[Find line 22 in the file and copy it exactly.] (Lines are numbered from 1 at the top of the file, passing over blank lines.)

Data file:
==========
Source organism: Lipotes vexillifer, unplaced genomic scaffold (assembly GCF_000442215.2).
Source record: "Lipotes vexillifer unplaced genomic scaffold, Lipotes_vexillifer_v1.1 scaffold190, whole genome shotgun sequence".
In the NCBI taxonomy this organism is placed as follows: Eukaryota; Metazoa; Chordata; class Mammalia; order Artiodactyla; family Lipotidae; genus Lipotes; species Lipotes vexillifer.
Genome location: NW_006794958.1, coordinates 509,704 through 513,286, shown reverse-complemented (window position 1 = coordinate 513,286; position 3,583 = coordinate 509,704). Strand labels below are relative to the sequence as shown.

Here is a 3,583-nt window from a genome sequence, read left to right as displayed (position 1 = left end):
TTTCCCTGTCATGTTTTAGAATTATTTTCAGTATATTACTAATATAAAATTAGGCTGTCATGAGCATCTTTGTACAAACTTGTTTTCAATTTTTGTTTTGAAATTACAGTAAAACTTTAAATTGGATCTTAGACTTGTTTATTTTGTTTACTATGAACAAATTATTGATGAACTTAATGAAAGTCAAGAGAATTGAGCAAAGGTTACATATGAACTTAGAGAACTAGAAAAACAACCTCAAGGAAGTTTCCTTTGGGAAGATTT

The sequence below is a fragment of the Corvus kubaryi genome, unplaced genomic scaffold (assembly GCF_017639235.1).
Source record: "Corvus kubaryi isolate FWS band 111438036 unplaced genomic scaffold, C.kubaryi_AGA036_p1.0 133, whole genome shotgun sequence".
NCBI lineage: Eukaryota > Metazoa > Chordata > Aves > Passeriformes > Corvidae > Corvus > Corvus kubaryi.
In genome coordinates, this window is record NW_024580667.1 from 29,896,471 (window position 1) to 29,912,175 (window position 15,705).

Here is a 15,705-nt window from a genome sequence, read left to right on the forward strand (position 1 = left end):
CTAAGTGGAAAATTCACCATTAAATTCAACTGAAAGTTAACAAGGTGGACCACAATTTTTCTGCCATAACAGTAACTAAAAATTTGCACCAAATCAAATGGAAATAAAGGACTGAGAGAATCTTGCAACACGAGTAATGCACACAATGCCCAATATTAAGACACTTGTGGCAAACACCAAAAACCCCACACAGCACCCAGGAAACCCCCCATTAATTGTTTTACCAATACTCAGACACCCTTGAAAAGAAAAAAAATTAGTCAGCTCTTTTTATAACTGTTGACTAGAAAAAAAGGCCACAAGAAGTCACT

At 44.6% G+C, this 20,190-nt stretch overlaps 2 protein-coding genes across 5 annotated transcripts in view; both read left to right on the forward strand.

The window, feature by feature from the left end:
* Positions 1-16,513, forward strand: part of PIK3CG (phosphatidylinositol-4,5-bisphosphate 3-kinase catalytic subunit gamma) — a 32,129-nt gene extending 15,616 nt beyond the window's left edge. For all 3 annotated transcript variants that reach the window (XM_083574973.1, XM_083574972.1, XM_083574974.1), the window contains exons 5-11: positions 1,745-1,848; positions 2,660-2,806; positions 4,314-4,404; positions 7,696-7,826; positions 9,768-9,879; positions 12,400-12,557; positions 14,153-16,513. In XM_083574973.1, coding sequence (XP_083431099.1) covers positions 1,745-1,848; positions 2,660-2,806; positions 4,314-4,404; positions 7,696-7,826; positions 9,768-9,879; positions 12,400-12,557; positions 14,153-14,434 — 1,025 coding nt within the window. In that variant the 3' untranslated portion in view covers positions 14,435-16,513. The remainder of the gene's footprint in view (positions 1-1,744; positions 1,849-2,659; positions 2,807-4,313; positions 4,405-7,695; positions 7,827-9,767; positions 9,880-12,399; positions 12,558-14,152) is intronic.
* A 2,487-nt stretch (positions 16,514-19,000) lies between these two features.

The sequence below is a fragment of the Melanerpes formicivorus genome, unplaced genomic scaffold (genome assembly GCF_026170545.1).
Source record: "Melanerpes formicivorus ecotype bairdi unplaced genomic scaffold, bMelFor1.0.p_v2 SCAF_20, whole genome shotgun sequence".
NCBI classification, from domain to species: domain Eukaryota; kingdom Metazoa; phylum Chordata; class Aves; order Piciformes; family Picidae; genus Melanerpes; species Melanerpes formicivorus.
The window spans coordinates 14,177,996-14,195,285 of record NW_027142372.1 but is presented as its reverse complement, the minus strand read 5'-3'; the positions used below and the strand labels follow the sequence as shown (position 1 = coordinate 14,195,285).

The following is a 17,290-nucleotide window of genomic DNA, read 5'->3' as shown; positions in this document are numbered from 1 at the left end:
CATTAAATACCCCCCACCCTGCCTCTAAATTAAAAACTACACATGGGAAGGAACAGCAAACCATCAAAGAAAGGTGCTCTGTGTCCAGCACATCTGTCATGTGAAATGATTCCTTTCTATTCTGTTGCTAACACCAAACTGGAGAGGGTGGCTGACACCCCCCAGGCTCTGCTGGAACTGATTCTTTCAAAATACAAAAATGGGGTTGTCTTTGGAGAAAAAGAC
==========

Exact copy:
CATTAAATACCCCCCACCCTGCCTCTAAATTAAAAACTACACATGGGAAGGAACAGCAAACCATCAAAGAAAGGTGCTCTGTGTCCAGCACATCTGTCATGTGAAATGATTCCTTTCTATTCTGTTGCTAACACCAAACTGGAGAGGGTGGCTGACACCCCCCAGGCTCTGCTGGAACTGATTCTTTCAAAATACAAAAATGGGGTTGTCTTTGGAGAAAAAGAC